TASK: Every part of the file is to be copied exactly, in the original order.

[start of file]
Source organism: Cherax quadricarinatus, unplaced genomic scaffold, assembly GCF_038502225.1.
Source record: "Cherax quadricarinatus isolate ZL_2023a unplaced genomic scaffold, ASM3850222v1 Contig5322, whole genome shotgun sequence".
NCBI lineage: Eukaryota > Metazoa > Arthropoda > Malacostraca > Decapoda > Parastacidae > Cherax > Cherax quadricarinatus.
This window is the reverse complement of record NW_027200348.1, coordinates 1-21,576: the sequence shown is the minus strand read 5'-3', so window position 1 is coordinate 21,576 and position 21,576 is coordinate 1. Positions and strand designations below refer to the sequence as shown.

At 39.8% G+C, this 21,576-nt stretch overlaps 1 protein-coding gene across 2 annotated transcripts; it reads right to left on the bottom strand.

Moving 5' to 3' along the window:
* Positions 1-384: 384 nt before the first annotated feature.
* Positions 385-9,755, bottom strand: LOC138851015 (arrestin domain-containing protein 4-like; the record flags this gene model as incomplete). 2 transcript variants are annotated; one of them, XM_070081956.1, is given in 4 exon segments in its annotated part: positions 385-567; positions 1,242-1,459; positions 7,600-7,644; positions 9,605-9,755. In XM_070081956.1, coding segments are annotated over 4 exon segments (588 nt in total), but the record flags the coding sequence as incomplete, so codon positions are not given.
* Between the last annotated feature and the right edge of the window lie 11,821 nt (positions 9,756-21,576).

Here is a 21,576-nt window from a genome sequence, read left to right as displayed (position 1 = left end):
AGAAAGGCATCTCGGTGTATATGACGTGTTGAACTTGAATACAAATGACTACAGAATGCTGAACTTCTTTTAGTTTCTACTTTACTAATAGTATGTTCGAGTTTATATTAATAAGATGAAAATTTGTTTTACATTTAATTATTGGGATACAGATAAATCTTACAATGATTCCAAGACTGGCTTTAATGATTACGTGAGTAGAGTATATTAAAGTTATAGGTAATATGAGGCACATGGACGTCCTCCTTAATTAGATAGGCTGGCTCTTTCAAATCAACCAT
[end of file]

Source organism: Cherax quadricarinatus, unplaced genomic scaffold, assembly GCF_038502225.1.
Source record: "Cherax quadricarinatus isolate ZL_2023a unplaced genomic scaffold, ASM3850222v1 Contig5322, whole genome shotgun sequence".
NCBI lineage: Eukaryota > Metazoa > Arthropoda > Malacostraca > Decapoda > Parastacidae > Cherax > Cherax quadricarinatus.
This window is the reverse complement of record NW_027200348.1, coordinates 1-21,576: the sequence shown is the minus strand read 5'-3', so window position 1 is coordinate 21,576 and position 21,576 is coordinate 1. Positions and strand designations below refer to the sequence as shown.

At 39.8% G+C, this 21,576-nt stretch overlaps 1 protein-coding gene across 2 annotated transcripts; it reads right to left on the bottom strand.

Moving 5' to 3' along the window:
* Positions 1-384: 384 nt before the first annotated feature.
* Positions 385-9,755, bottom strand: LOC138851015 (arrestin domain-containing protein 4-like; the record flags this gene model as incomplete). 2 transcript variants are annotated; one of them, XM_070081956.1, is given in 4 exon segments in its annotated part: positions 385-567; positions 1,242-1,459; positions 7,600-7,644; positions 9,605-9,755. In XM_070081956.1, coding segments are annotated over 4 exon segments (588 nt in total), but the record flags the coding sequence as incomplete, so codon positions are not given.
* Between the last annotated feature and the right edge of the window lie 11,821 nt (positions 9,756-21,576).

Here is a 21,576-nt window from a genome sequence, read left to right as displayed (position 1 = left end):
AGAAAGGCATCTCGGTGTATATGACGTGTTGAACTTGAATACAAATGACTACAGAATGCTGAACTTCTTTTAGTTTCTACTTTACTAATAGTATGTTCGAGTTTATATTAATAAGATGAAAATTTGTTTTACATTTAATTATTGGGATACAGATAAATCTTACAATGATTCCAAGACTGGCTTTAATGATTACGTGAGTAGAGTATATTAAAGTTATAGGTAATATGAGGCACATGGACGTCCTCCTTAATTAGATAGGCTGGCTCTTTCAAATCAACCAT